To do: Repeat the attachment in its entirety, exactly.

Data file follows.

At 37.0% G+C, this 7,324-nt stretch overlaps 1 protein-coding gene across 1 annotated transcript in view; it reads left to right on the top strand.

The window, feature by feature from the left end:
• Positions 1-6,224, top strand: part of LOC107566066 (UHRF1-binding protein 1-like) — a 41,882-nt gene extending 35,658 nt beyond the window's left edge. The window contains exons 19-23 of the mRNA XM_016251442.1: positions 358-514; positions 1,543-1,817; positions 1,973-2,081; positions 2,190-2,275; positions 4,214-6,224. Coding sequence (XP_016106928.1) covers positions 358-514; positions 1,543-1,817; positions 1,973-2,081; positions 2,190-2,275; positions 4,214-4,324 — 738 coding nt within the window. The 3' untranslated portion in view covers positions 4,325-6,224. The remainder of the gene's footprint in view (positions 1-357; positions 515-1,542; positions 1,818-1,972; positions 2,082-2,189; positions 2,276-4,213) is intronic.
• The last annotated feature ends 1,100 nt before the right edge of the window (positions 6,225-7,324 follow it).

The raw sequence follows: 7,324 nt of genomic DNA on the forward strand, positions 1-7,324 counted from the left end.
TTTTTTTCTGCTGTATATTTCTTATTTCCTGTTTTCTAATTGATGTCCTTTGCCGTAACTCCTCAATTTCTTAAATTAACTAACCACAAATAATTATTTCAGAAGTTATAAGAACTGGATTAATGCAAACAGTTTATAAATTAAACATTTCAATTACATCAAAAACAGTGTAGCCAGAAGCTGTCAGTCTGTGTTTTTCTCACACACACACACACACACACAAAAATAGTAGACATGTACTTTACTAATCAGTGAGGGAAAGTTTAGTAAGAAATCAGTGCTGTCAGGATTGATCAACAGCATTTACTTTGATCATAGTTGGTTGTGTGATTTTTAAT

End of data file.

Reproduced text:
At 37.0% G+C, this 7,324-nt stretch overlaps 1 protein-coding gene across 1 annotated transcript in view; it reads left to right on the top strand.

The window, feature by feature from the left end:
• Positions 1-6,224, top strand: part of LOC107566066 (UHRF1-binding protein 1-like) — a 41,882-nt gene extending 35,658 nt beyond the window's left edge. The window contains exons 19-23 of the mRNA XM_016251442.1: positions 358-514; positions 1,543-1,817; positions 1,973-2,081; positions 2,190-2,275; positions 4,214-6,224. Coding sequence (XP_016106928.1) covers positions 358-514; positions 1,543-1,817; positions 1,973-2,081; positions 2,190-2,275; positions 4,214-4,324 — 738 coding nt within the window. The 3' untranslated portion in view covers positions 4,325-6,224. The remainder of the gene's footprint in view (positions 1-357; positions 515-1,542; positions 1,818-1,972; positions 2,082-2,189; positions 2,276-4,213) is intronic.
• The last annotated feature ends 1,100 nt before the right edge of the window (positions 6,225-7,324 follow it).

The raw sequence follows: 7,324 nt of genomic DNA on the forward strand, positions 1-7,324 counted from the left end.
TTTTTTTCTGCTGTATATTTCTTATTTCCTGTTTTCTAATTGATGTCCTTTGCCGTAACTCCTCAATTTCTTAAATTAACTAACCACAAATAATTATTTCAGAAGTTATAAGAACTGGATTAATGCAAACAGTTTATAAATTAAACATTTCAATTACATCAAAAACAGTGTAGCCAGAAGCTGTCAGTCTGTGTTTTTCTCACACACACACACACACACACAAAAATAGTAGACATGTACTTTACTAATCAGTGAGGGAAAGTTTAGTAAGAAATCAGTGCTGTCAGGATTGATCAACAGCATTTACTTTGATCATAGTTGGTTGTGTGATTTTTAAT